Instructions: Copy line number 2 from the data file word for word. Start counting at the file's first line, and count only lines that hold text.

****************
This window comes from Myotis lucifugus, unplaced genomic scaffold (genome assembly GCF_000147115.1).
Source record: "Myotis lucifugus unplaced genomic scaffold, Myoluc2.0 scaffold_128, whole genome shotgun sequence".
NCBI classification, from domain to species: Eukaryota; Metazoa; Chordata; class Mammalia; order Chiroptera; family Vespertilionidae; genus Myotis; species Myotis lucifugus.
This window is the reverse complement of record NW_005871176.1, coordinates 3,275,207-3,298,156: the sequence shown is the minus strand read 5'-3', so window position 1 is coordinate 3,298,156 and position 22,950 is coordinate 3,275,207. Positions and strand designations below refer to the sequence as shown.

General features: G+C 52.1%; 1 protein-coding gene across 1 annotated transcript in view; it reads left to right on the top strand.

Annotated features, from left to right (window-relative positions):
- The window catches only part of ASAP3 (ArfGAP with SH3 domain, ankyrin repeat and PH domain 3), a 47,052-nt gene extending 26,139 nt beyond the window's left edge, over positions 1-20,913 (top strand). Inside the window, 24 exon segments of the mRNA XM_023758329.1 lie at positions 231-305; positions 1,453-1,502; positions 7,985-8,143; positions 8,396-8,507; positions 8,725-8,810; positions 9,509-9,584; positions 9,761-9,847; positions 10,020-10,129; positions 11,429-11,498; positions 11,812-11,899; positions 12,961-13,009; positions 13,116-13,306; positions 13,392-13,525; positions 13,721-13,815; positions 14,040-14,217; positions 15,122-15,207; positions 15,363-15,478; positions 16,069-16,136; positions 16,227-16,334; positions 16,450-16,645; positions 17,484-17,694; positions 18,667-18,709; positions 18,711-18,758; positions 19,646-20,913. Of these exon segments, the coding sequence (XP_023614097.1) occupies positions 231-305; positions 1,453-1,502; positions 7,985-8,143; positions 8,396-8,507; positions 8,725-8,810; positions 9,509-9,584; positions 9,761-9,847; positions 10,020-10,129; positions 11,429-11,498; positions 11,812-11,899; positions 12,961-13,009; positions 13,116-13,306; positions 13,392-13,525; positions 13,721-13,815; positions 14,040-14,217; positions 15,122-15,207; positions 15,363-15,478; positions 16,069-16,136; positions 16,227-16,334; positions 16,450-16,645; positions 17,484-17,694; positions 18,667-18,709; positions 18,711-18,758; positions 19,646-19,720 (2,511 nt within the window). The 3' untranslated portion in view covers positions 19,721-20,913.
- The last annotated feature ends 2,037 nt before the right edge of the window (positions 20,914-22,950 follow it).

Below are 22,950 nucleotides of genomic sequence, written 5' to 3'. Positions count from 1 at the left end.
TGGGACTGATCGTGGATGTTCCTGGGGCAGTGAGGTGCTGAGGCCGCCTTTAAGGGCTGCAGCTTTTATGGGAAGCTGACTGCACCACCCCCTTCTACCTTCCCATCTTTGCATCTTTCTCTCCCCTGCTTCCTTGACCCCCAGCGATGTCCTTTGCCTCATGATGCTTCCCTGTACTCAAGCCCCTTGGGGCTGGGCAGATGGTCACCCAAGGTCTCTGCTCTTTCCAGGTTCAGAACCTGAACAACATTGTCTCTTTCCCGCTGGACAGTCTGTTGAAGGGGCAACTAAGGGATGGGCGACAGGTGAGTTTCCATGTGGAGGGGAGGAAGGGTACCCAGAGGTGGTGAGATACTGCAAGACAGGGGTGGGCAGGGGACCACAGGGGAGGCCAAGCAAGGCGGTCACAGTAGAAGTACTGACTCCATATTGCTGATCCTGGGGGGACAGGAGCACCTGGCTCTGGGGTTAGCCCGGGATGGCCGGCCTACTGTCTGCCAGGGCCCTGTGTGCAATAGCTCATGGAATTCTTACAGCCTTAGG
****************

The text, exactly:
Source record: "Myotis lucifugus unplaced genomic scaffold, Myoluc2.0 scaffold_128, whole genome shotgun sequence".